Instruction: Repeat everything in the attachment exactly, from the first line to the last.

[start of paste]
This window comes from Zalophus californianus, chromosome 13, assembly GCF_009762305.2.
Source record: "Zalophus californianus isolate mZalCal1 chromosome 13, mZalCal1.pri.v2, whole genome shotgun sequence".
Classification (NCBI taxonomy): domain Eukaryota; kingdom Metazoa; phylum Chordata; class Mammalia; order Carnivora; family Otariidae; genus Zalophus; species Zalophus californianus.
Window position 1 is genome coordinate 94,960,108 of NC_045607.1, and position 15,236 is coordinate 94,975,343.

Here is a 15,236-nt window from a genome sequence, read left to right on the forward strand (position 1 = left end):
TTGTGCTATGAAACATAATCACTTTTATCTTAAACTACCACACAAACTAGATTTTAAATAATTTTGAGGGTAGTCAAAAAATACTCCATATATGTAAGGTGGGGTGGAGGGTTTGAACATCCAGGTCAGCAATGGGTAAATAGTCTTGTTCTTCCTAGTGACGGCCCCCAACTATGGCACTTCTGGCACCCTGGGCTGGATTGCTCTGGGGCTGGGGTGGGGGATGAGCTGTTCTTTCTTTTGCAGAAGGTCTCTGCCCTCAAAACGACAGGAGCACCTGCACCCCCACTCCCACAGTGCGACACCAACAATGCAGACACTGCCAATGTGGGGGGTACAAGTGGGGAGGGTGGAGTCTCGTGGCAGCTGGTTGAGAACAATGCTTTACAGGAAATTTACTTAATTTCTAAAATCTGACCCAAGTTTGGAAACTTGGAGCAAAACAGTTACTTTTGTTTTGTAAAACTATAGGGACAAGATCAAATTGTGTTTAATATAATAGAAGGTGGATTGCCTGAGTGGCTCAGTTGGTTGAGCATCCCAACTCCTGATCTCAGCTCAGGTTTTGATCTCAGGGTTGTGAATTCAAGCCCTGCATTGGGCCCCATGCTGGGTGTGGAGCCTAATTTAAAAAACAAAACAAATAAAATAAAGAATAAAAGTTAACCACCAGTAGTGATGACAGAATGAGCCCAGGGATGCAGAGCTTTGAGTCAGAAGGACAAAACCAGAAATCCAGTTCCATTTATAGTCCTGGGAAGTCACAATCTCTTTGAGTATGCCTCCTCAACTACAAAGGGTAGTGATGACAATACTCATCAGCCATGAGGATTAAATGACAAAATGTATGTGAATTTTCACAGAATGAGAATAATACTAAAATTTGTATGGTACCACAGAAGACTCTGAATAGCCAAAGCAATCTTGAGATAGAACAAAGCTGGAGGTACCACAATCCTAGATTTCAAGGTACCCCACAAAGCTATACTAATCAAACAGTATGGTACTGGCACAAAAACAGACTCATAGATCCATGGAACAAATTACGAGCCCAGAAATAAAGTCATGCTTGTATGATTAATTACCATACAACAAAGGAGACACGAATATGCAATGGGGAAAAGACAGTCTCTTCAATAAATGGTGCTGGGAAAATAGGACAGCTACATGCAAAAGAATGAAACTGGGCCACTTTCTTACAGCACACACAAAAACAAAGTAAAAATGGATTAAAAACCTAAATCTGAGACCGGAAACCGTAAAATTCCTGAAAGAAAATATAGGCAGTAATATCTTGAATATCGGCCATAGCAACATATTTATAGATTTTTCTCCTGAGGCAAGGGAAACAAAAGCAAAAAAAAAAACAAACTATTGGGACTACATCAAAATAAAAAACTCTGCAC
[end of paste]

This window comes from Zalophus californianus, chromosome 13, assembly GCF_009762305.2.
Source record: "Zalophus californianus isolate mZalCal1 chromosome 13, mZalCal1.pri.v2, whole genome shotgun sequence".
Classification (NCBI taxonomy): domain Eukaryota; kingdom Metazoa; phylum Chordata; class Mammalia; order Carnivora; family Otariidae; genus Zalophus; species Zalophus californianus.
Window position 1 is genome coordinate 94,960,108 of NC_045607.1, and position 15,236 is coordinate 94,975,343.

Here is a 15,236-nt window from a genome sequence, read left to right on the forward strand (position 1 = left end):
TTGTGCTATGAAACATAATCACTTTTATCTTAAACTACCACACAAACTAGATTTTAAATAATTTTGAGGGTAGTCAAAAAATACTCCATATATGTAAGGTGGGGTGGAGGGTTTGAACATCCAGGTCAGCAATGGGTAAATAGTCTTGTTCTTCCTAGTGACGGCCCCCAACTATGGCACTTCTGGCACCCTGGGCTGGATTGCTCTGGGGCTGGGGTGGGGGATGAGCTGTTCTTTCTTTTGCAGAAGGTCTCTGCCCTCAAAACGACAGGAGCACCTGCACCCCCACTCCCACAGTGCGACACCAACAATGCAGACACTGCCAATGTGGGGGGTACAAGTGGGGAGGGTGGAGTCTCGTGGCAGCTGGTTGAGAACAATGCTTTACAGGAAATTTACTTAATTTCTAAAATCTGACCCAAGTTTGGAAACTTGGAGCAAAACAGTTACTTTTGTTTTGTAAAACTATAGGGACAAGATCAAATTGTGTTTAATATAATAGAAGGTGGATTGCCTGAGTGGCTCAGTTGGTTGAGCATCCCAACTCCTGATCTCAGCTCAGGTTTTGATCTCAGGGTTGTGAATTCAAGCCCTGCATTGGGCCCCATGCTGGGTGTGGAGCCTAATTTAAAAAACAAAACAAATAAAATAAAGAATAAAAGTTAACCACCAGTAGTGATGACAGAATGAGCCCAGGGATGCAGAGCTTTGAGTCAGAAGGACAAAACCAGAAATCCAGTTCCATTTATAGTCCTGGGAAGTCACAATCTCTTTGAGTATGCCTCCTCAACTACAAAGGGTAGTGATGACAATACTCATCAGCCATGAGGATTAAATGACAAAATGTATGTGAATTTTCACAGAATGAGAATAATACTAAAATTTGTATGGTACCACAGAAGACTCTGAATAGCCAAAGCAATCTTGAGATAGAACAAAGCTGGAGGTACCACAATCCTAGATTTCAAGGTACCCCACAAAGCTATACTAATCAAACAGTATGGTACTGGCACAAAAACAGACTCATAGATCCATGGAACAAATTACGAGCCCAGAAATAAAGTCATGCTTGTATGATTAATTACCATACAACAAAGGAGACACGAATATGCAATGGGGAAAAGACAGTCTCTTCAATAAATGGTGCTGGGAAAATAGGACAGCTACATGCAAAAGAATGAAACTGGGCCACTTTCTTACAGCACACACAAAAACAAAGTAAAAATGGATTAAAAACCTAAATCTGAGACCGGAAACCGTAAAATTCCTGAAAGAAAATATAGGCAGTAATATCTTGAATATCGGCCATAGCAACATATTTATAGATTTTTCTCCTGAGGCAAGGGAAACAAAAGCAAAAAAAAAAACAAACTATTGGGACTACATCAAAATAAAAAACTCTGCAC